A five-year-old Luna Primary girl pupil fell and drowned in a pit latrine at her school in Bizana, Eastern Cape, on Monday.
The Mail & Guardian reports that she was found dead at the bottom of the pit latrine on Tuesday following a police search.
The tragic incident was confirmed by Minister of Basic Education Angie Motshekga in a statement issued on Thursday.
“The death of a child in such an undignified manner is completely unacceptable and incredibly disturbing. I would like to send my sincere condolences to the family of our Viwe Jali, who passed away tragically on Tuesday. I cannot begin to know the trauma the parents are experiencing, it is truly a tragic incident and my sympathies are with them,” Motshekga said.
The department said a case has been opened with the local police who are investigating the circumstances around the death of Viwe, whom the Mail & Guardian reports is actually named Lumka Mketwa.
The department added that counselling services were being provided to the school.
The advocacy group for quality and equality in the South African education system, Equal Education (EE) has blamed Motshekga, Basic Education director-general Mathanzima Mweli, Eastern Cape Education MEC Mandla Makupula, and Eastern Cape education department head Themba Kojana for Lumka’s horrific death.
EE offered its condolences to her family, friends and her school community, and said it was angered by the department’s “continued crass disregard for the interests of learners”.
“The provision of safe schools that support learning is not only fundamental to realising the constitutionally guaranteed rights to education, health, equality and human dignity, but is also a life and death question, as shown by the tragic passing of Viwe, and that of Michael Komape in 2014,” the EE said in a statement.
Five-year-old Michael lost his life when he drowned in faeces after falling into a pit toilet at a school in Limpopo in 2014.
His parents, Rosina and James Komape, took the provincial and national department of education to court seeking damages from the state.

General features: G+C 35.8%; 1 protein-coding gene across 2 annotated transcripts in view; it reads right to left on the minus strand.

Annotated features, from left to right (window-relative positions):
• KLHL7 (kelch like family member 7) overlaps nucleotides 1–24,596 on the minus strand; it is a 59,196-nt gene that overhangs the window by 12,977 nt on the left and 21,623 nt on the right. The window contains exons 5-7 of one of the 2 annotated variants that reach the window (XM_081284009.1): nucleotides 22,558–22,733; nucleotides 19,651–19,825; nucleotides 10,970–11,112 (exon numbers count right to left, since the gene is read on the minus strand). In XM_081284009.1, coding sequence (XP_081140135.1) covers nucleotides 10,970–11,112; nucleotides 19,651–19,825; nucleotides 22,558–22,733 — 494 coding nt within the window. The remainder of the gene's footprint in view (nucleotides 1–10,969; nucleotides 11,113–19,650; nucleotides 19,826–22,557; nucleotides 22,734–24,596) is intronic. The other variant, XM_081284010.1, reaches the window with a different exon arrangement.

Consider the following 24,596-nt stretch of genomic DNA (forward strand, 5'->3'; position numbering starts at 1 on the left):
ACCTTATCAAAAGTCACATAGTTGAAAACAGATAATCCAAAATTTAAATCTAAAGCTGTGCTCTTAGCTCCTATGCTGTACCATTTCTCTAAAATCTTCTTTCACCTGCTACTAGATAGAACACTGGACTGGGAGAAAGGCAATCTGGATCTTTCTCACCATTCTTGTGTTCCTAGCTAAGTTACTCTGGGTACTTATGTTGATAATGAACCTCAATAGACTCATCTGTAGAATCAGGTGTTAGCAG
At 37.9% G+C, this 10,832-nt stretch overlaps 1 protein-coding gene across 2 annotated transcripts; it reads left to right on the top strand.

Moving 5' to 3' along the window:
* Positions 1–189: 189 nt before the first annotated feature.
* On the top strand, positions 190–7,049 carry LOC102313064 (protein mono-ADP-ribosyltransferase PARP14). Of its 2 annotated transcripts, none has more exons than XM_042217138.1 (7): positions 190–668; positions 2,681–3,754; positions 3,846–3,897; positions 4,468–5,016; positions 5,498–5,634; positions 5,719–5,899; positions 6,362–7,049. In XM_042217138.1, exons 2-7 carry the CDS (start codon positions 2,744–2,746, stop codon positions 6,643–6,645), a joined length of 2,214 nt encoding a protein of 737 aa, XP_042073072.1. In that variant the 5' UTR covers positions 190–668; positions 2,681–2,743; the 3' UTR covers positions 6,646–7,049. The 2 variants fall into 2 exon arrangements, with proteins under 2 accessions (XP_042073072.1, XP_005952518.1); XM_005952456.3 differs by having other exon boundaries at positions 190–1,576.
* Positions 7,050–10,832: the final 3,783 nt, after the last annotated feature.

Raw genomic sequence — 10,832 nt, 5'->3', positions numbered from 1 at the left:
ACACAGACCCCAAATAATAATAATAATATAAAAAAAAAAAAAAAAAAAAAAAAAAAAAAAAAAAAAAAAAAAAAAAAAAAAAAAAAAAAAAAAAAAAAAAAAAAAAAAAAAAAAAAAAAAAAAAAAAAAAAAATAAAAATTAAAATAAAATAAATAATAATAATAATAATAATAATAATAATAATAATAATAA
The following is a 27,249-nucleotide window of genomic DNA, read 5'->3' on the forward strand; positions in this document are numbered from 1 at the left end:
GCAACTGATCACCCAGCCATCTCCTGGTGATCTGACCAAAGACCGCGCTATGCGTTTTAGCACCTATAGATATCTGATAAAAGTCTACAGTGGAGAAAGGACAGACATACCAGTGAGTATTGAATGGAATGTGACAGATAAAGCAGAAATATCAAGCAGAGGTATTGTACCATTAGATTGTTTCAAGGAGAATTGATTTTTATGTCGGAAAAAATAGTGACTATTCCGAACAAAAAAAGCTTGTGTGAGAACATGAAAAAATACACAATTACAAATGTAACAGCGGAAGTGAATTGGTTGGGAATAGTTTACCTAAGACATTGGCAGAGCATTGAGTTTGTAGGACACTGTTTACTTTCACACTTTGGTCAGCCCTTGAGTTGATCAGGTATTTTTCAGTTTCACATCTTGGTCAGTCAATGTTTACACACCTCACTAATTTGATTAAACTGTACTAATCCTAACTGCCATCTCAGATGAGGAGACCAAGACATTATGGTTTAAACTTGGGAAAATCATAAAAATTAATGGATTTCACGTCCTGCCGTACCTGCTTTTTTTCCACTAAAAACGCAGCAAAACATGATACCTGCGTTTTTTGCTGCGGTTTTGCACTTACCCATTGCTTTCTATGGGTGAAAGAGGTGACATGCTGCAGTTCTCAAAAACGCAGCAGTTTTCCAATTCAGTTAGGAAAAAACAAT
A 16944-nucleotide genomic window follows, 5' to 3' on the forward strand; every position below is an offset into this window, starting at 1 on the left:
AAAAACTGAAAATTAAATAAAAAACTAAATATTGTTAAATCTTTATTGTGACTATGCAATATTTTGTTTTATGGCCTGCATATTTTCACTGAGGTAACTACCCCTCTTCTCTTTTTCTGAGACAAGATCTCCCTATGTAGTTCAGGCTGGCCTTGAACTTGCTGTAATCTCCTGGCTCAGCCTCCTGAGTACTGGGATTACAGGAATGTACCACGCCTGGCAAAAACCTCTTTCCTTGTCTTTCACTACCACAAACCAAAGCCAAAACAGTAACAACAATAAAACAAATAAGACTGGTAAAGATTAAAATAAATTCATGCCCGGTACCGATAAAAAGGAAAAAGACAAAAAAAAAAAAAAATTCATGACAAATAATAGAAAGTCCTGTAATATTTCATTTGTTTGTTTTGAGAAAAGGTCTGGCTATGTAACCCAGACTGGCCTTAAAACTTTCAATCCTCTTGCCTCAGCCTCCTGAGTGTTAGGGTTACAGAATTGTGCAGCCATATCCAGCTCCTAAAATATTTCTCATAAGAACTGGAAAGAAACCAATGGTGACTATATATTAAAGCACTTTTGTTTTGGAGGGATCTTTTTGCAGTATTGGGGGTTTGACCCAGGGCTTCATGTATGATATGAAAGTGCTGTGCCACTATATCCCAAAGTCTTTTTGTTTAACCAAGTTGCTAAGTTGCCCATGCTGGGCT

EE said it is a “horrific coincidence” that it was in the Bhisho High Court this week to ask the judge to oblige Motshekga “to fix unconstitutional loopholes and gaps in the Minimum Norms and Standards for School Infrastructure.”
“If the court agrees with us, it will mean that the country’s law on school infrastructure will be tightened, and there will not be any excuse for any failure by the nine provinces to comply with the deadlines which the law sets for providing essential infrastructure at schools,” EE said.
SECTION27, intervening as friend of the court in the matter brought by EE, said it would challenge the constitutional validity of certain regulations of the Minimum Norms and Standards for School Infrastructure.
“SECTION27 will focus on the challenge to regulation 4(5)(a), which effectively makes the provision of adequate school infrastructure subject to available resources and the co-operation of other government agencies and entities. We will argue that regulation 4(5) (a) is inconsistent with the right to basic education enshrined in section 29(1)(a) of the Constitution,” SECTION27 said.
Motshekga said the department is doing all it can to deal with infrastructure backlogs timeously “by prioritising unsafe structures and those without decent sanitation, electricity and water.”
She said though the national and provincial departments have made gains in addressing these challenges, budget cuts pose a threat to the provision of infrastructure.
“Currently 5 225 maintenance projects are underway around the country and the Eastern Cape had already exhausted its maintenance budget,” Motshekga said.
However, she said as part of government’s reprioritisation of funds, more than R3.5 billion will be cut over a three year period on the department’s Accelerated School Infrastructure Delivery Initiative (ASIDI).
SECTION27 said during the EE matter in court this week, it would also argue that organs of state are constitutionally obligated to work together to meet the needs of the public.
“However, final accountability and responsibility for school infrastructure lies with the Department of Education,” SECTION27 said.
EE said 61 schools in the Eastern Cape do not have sanitation, with 1585 schools in the province with only plain pit latrines.
The advocacy group further states that according to the January 2018 National Education Infrastructure Management Systems report, there are 37 schools in the Eastern Cape with no toilets, 1,945 with plain pit latrines, and 2,585 with ventilated pit latrines (referred to as VIP latrines).
“According to the same report, there are 4,358 schools in South Africa that have only plain pit latrines as a form of toilet. Flush toilets are rare,” EE said.
In a separate incident, TimesLive reported that on Thursday a five-year-old pupil at the Mutsha Primary School in Thondoni village near Thohoyandou, Limpopo, was electrocuted while allegedly within the school’s premises.